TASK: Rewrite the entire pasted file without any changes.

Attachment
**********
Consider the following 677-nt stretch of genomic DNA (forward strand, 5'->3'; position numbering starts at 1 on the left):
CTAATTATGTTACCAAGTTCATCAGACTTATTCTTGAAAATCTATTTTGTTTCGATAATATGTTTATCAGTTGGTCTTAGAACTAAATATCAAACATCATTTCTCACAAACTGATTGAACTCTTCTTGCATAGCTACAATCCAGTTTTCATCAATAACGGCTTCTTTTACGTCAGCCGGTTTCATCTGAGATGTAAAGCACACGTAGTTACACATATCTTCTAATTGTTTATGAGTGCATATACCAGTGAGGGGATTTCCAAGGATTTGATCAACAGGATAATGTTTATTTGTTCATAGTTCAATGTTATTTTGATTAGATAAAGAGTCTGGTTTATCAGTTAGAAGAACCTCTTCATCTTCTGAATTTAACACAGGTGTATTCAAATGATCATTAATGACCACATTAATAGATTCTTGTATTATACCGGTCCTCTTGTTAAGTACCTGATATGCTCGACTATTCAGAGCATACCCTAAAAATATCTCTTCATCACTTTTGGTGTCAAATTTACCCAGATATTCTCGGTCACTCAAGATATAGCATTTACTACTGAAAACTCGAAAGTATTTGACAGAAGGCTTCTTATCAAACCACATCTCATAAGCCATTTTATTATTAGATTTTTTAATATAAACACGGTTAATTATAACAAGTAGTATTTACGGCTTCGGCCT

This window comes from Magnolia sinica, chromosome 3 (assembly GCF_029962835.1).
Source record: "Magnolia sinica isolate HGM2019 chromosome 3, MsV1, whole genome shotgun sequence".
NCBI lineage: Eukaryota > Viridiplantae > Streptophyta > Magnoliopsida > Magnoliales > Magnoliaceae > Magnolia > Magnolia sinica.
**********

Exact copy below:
Consider the following 677-nt stretch of genomic DNA (forward strand, 5'->3'; position numbering starts at 1 on the left):
CTAATTATGTTACCAAGTTCATCAGACTTATTCTTGAAAATCTATTTTGTTTCGATAATATGTTTATCAGTTGGTCTTAGAACTAAATATCAAACATCATTTCTCACAAACTGATTGAACTCTTCTTGCATAGCTACAATCCAGTTTTCATCAATAACGGCTTCTTTTACGTCAGCCGGTTTCATCTGAGATGTAAAGCACACGTAGTTACACATATCTTCTAATTGTTTATGAGTGCATATACCAGTGAGGGGATTTCCAAGGATTTGATCAACAGGATAATGTTTATTTGTTCATAGTTCAATGTTATTTTGATTAGATAAAGAGTCTGGTTTATCAGTTAGAAGAACCTCTTCATCTTCTGAATTTAACACAGGTGTATTCAAATGATCATTAATGACCACATTAATAGATTCTTGTATTATACCGGTCCTCTTGTTAAGTACCTGATATGCTCGACTATTCAGAGCATACCCTAAAAATATCTCTTCATCACTTTTGGTGTCAAATTTACCCAGATATTCTCGGTCACTCAAGATATAGCATTTACTACTGAAAACTCGAAAGTATTTGACAGAAGGCTTCTTATCAAACCACATCTCATAAGCCATTTTATTATTAGATTTTTTAATATAAACACGGTTAATTATAACAAGTAGTATTTACGGCTTCGGCCT

This window comes from Magnolia sinica, chromosome 3 (assembly GCF_029962835.1).
Source record: "Magnolia sinica isolate HGM2019 chromosome 3, MsV1, whole genome shotgun sequence".
NCBI lineage: Eukaryota > Viridiplantae > Streptophyta > Magnoliopsida > Magnoliales > Magnoliaceae > Magnolia > Magnolia sinica.